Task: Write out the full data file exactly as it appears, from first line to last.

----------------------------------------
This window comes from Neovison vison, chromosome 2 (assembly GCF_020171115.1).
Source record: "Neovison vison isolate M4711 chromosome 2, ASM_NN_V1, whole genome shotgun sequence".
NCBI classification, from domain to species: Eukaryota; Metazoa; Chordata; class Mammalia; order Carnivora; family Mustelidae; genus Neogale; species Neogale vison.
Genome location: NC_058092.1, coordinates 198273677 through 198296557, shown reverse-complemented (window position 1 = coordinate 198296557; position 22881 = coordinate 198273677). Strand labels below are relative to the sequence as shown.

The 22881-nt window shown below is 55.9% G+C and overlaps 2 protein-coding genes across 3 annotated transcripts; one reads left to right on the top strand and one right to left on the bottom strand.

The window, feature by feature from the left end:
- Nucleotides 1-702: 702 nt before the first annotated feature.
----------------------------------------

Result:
This window comes from Neovison vison, chromosome 2 (assembly GCF_020171115.1).
Source record: "Neovison vison isolate M4711 chromosome 2, ASM_NN_V1, whole genome shotgun sequence".
NCBI classification, from domain to species: Eukaryota; Metazoa; Chordata; class Mammalia; order Carnivora; family Mustelidae; genus Neogale; species Neogale vison.
Genome location: NC_058092.1, coordinates 198273677 through 198296557, shown reverse-complemented (window position 1 = coordinate 198296557; position 22881 = coordinate 198273677). Strand labels below are relative to the sequence as shown.

The 22881-nt window shown below is 55.9% G+C and overlaps 2 protein-coding genes across 3 annotated transcripts; one reads left to right on the top strand and one right to left on the bottom strand.

The window, feature by feature from the left end:
- Nucleotides 1-702: 702 nt before the first annotated feature.